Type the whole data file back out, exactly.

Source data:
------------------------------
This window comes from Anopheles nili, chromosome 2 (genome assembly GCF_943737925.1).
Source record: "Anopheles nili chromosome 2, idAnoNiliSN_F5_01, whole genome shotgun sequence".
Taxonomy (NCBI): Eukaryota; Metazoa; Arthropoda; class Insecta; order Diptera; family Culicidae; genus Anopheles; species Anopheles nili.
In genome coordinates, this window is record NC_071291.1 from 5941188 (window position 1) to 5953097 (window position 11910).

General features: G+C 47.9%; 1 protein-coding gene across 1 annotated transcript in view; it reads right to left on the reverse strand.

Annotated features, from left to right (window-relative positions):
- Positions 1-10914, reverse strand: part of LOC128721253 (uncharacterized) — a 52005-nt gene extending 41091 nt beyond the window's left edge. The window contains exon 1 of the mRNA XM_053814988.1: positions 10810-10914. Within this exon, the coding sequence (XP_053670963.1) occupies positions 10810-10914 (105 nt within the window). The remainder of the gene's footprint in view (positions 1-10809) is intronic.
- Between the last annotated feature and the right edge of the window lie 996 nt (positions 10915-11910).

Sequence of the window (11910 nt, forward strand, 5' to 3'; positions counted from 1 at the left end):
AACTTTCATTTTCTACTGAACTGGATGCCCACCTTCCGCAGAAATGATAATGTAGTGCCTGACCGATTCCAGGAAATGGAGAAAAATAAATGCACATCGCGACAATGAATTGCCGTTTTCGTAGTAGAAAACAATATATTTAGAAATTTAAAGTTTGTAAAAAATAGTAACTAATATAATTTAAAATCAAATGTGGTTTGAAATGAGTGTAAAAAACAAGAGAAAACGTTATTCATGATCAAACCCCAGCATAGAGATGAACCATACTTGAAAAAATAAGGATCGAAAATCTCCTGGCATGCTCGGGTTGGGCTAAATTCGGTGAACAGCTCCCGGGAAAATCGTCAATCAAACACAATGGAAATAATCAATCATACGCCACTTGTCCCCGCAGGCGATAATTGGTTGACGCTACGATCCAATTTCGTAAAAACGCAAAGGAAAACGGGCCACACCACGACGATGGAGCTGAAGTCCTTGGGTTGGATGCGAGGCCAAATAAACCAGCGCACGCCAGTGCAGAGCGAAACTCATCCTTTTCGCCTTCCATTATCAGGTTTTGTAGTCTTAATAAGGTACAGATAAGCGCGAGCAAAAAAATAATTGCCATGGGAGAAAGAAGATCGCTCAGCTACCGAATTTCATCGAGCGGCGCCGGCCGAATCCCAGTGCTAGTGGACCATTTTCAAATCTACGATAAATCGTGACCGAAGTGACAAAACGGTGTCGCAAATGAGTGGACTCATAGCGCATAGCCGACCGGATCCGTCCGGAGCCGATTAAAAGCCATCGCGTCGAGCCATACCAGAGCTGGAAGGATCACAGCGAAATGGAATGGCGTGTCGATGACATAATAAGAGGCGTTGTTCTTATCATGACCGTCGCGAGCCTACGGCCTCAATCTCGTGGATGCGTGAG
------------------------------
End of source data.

This window comes from Anopheles nili, chromosome 2 (genome assembly GCF_943737925.1).
Source record: "Anopheles nili chromosome 2, idAnoNiliSN_F5_01, whole genome shotgun sequence".
Taxonomy (NCBI): Eukaryota; Metazoa; Arthropoda; class Insecta; order Diptera; family Culicidae; genus Anopheles; species Anopheles nili.
In genome coordinates, this window is record NC_071291.1 from 5941188 (window position 1) to 5953097 (window position 11910).

General features: G+C 47.9%; 1 protein-coding gene across 1 annotated transcript in view; it reads right to left on the reverse strand.

Annotated features, from left to right (window-relative positions):
- Positions 1-10914, reverse strand: part of LOC128721253 (uncharacterized) — a 52005-nt gene extending 41091 nt beyond the window's left edge. The window contains exon 1 of the mRNA XM_053814988.1: positions 10810-10914. Within this exon, the coding sequence (XP_053670963.1) occupies positions 10810-10914 (105 nt within the window). The remainder of the gene's footprint in view (positions 1-10809) is intronic.
- Between the last annotated feature and the right edge of the window lie 996 nt (positions 10915-11910).

Sequence of the window (11910 nt, forward strand, 5' to 3'; positions counted from 1 at the left end):
AACTTTCATTTTCTACTGAACTGGATGCCCACCTTCCGCAGAAATGATAATGTAGTGCCTGACCGATTCCAGGAAATGGAGAAAAATAAATGCACATCGCGACAATGAATTGCCGTTTTCGTAGTAGAAAACAATATATTTAGAAATTTAAAGTTTGTAAAAAATAGTAACTAATATAATTTAAAATCAAATGTGGTTTGAAATGAGTGTAAAAAACAAGAGAAAACGTTATTCATGATCAAACCCCAGCATAGAGATGAACCATACTTGAAAAAATAAGGATCGAAAATCTCCTGGCATGCTCGGGTTGGGCTAAATTCGGTGAACAGCTCCCGGGAAAATCGTCAATCAAACACAATGGAAATAATCAATCATACGCCACTTGTCCCCGCAGGCGATAATTGGTTGACGCTACGATCCAATTTCGTAAAAACGCAAAGGAAAACGGGCCACACCACGACGATGGAGCTGAAGTCCTTGGGTTGGATGCGAGGCCAAATAAACCAGCGCACGCCAGTGCAGAGCGAAACTCATCCTTTTCGCCTTCCATTATCAGGTTTTGTAGTCTTAATAAGGTACAGATAAGCGCGAGCAAAAAAATAATTGCCATGGGAGAAAGAAGATCGCTCAGCTACCGAATTTCATCGAGCGGCGCCGGCCGAATCCCAGTGCTAGTGGACCATTTTCAAATCTACGATAAATCGTGACCGAAGTGACAAAACGGTGTCGCAAATGAGTGGACTCATAGCGCATAGCCGACCGGATCCGTCCGGAGCCGATTAAAAGCCATCGCGTCGAGCCATACCAGAGCTGGAAGGATCACAGCGAAATGGAATGGCGTGTCGATGACATAATAAGAGGCGTTGTTCTTATCATGACCGTCGCGAGCCTACGGCCTCAATCTCGTGGATGCGTGAG